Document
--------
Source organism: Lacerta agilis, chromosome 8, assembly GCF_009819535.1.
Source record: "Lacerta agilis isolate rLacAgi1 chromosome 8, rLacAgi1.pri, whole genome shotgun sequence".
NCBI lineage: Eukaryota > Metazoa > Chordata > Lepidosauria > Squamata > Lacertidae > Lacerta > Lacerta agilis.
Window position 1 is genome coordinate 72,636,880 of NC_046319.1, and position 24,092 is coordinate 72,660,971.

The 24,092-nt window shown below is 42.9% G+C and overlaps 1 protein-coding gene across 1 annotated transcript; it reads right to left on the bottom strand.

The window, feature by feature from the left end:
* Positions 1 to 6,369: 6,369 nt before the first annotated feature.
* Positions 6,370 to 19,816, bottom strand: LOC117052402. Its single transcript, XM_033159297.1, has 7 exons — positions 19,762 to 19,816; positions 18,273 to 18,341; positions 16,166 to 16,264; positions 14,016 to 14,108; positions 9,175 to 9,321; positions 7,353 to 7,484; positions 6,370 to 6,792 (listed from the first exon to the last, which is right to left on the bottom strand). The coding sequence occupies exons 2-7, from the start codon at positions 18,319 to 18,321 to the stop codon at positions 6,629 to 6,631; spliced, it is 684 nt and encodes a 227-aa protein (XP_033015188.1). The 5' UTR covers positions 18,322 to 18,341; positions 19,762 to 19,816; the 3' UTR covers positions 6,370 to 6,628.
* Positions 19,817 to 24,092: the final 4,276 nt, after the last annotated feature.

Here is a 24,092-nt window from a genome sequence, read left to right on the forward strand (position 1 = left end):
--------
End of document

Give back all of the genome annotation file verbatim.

Source organism: Lacerta agilis, chromosome 8, assembly GCF_009819535.1.
Source record: "Lacerta agilis isolate rLacAgi1 chromosome 8, rLacAgi1.pri, whole genome shotgun sequence".
NCBI lineage: Eukaryota > Metazoa > Chordata > Lepidosauria > Squamata > Lacertidae > Lacerta > Lacerta agilis.
Window position 1 is genome coordinate 72,636,880 of NC_046319.1, and position 24,092 is coordinate 72,660,971.

The 24,092-nt window shown below is 42.9% G+C and overlaps 1 protein-coding gene across 1 annotated transcript; it reads right to left on the bottom strand.

The window, feature by feature from the left end:
* Positions 1 to 6,369: 6,369 nt before the first annotated feature.
* Positions 6,370 to 19,816, bottom strand: LOC117052402. Its single transcript, XM_033159297.1, has 7 exons — positions 19,762 to 19,816; positions 18,273 to 18,341; positions 16,166 to 16,264; positions 14,016 to 14,108; positions 9,175 to 9,321; positions 7,353 to 7,484; positions 6,370 to 6,792 (listed from the first exon to the last, which is right to left on the bottom strand). The coding sequence occupies exons 2-7, from the start codon at positions 18,319 to 18,321 to the stop codon at positions 6,629 to 6,631; spliced, it is 684 nt and encodes a 227-aa protein (XP_033015188.1). The 5' UTR covers positions 18,322 to 18,341; positions 19,762 to 19,816; the 3' UTR covers positions 6,370 to 6,628.
* Positions 19,817 to 24,092: the final 4,276 nt, after the last annotated feature.

Here is a 24,092-nt window from a genome sequence, read left to right on the forward strand (position 1 = left end):